When it comes to those federal stimulus checks, the IRS wants some of that money returned.
At least that's what the tax agency essentially said in its latest guidance issued on Wednesday.
The U.S. government has been sending out millions of stimulus checks for up to $1,200 per individual based on their tax returns for either 2018 or 2019.
Some of those individuals have died since filing those returns. However, that hasn't stopped the government from sending them checks. For families receiving that money on behalf of deceased loved ones, it prompts the question: Should we keep it or send it back?
The IRS response: Send it back.
The agency added the question, "Does someone who has died qualify for the payment" to its stimulus Q&A section on Wednesday. The answer: no.
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"A payment made to someone who died before receipt of the payment should be returned to the IRS by following the instructions about repayments," the agency wrote.
There is one exception — sort of. If a couple is married and filed their taxes jointly, and then one spouse passes away, the living spouse can keep their payment. But they must return the portion of the money paid to the decedent, the IRS said.
The IRS also updated its site to include instructions on how to return the money.
If it's a paper check, you should write "void" on the endorsement section on the back of the check and mail it to the Treasury Department with a note stating why you are sending it back.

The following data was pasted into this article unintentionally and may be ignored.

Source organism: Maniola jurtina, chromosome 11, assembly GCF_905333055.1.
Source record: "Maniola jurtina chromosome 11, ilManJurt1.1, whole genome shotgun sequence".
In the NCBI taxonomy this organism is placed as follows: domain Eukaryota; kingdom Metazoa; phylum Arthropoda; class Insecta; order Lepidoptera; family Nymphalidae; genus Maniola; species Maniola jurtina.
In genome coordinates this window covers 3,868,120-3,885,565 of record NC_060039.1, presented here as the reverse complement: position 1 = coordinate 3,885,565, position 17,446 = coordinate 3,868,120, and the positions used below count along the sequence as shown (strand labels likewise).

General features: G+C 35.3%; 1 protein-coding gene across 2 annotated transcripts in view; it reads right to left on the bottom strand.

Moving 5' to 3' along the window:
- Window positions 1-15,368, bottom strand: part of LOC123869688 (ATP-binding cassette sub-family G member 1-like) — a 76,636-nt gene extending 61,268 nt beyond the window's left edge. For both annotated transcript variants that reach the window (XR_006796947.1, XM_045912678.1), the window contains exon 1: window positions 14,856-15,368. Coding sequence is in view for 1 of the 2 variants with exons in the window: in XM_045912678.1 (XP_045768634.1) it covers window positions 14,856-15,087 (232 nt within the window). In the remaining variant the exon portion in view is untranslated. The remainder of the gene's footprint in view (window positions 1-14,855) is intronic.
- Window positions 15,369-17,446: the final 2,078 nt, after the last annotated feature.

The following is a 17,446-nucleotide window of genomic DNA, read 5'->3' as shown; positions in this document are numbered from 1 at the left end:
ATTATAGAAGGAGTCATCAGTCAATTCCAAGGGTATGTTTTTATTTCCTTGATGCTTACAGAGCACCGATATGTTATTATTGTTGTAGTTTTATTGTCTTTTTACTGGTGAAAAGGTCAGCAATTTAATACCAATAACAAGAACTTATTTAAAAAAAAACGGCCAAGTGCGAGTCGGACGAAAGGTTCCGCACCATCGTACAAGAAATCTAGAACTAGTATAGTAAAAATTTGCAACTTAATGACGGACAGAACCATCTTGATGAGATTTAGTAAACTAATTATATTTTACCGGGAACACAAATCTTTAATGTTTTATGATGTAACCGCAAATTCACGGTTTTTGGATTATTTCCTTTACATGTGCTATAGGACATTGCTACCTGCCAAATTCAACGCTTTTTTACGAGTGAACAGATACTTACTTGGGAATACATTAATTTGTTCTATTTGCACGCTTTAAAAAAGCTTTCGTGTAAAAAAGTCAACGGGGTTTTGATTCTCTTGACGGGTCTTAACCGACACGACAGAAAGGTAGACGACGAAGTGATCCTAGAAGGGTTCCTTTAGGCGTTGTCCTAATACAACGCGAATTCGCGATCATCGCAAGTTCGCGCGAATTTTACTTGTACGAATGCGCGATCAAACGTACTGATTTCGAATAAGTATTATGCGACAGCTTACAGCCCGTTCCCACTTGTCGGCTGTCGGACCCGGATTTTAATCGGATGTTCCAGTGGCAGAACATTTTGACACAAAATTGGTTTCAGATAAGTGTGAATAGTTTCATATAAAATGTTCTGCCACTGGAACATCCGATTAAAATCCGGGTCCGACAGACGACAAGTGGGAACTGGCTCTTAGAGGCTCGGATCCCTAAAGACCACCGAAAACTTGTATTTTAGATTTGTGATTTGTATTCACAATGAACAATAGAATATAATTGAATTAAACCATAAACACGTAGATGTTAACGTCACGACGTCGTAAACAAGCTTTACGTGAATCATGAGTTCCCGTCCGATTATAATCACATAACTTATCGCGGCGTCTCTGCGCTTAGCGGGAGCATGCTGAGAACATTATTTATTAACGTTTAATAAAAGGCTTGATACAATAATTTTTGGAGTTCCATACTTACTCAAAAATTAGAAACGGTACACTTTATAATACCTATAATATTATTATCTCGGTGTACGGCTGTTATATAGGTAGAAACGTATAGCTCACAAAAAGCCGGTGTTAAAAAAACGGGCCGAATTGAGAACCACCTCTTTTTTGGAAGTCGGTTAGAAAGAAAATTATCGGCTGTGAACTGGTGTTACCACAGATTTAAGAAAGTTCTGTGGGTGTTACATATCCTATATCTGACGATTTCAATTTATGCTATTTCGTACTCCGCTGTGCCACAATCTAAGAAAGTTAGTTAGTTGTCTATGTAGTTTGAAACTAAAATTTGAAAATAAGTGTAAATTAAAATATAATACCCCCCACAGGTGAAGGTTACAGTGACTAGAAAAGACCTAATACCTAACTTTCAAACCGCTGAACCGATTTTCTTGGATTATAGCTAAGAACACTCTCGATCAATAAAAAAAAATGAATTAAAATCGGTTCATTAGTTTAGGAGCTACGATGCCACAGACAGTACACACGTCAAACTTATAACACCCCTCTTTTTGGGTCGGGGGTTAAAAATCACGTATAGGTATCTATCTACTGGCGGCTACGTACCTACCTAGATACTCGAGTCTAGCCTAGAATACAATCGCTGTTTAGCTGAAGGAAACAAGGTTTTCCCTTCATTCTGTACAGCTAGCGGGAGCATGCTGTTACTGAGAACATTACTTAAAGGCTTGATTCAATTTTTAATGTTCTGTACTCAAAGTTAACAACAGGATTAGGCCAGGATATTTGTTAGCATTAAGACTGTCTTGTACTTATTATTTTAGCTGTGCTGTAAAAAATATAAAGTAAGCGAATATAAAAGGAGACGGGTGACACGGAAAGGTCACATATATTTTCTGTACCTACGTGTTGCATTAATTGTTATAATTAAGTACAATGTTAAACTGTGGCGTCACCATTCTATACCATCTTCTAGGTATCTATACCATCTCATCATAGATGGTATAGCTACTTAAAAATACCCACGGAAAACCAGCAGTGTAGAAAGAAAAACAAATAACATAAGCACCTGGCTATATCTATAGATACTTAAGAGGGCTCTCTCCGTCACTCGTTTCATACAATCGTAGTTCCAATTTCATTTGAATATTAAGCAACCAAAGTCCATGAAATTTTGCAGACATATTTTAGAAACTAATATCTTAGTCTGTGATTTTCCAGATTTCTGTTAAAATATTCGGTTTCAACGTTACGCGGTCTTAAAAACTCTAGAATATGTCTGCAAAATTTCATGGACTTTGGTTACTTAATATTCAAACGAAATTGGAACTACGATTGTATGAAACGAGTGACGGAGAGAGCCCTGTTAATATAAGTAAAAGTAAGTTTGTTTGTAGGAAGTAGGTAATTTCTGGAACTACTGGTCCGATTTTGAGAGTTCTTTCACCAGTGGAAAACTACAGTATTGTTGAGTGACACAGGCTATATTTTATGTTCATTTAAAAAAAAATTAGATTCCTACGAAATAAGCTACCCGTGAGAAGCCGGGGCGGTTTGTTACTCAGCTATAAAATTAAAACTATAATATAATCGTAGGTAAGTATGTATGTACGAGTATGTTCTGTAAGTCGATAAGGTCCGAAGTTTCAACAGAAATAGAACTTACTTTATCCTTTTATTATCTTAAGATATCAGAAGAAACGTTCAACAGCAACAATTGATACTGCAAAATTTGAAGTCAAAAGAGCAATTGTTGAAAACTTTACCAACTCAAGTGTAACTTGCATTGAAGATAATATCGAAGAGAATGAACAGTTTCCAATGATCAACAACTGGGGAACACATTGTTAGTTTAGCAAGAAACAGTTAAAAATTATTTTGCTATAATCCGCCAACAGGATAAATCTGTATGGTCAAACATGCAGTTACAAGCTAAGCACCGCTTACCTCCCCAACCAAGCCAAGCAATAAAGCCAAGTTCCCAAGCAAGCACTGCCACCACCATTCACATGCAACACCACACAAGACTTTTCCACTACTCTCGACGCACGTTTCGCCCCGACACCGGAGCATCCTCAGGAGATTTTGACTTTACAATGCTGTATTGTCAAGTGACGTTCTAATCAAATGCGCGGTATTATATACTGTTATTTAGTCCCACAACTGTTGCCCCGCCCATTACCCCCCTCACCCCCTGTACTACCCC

If you cashed the check or it was a direct deposit, you can send a personal check payable to the U.S. Treasury along with an explanation.
More detailed instructions, as well as addresses to which to send the money, are available on the IRS website.
It's not the first time that the government has sent money to dead people. Thousands of deceased Social Security beneficiaries received stimulus checks following the financial crisis of 2008-09.
Still, receiving the checks can come as a shock to family members.
Allan Roth, founder of financial advisory firm Wealth Logic in Colorado Springs, Colorado, tweeted on Wednesday that he had received a $1,200 check for his deceased mother.
"The IRS system is smart enough to note she is deceased, as I filed a 2018 final tax return, but not smart enough to figure out deceased people can't stimulate the economy," he said.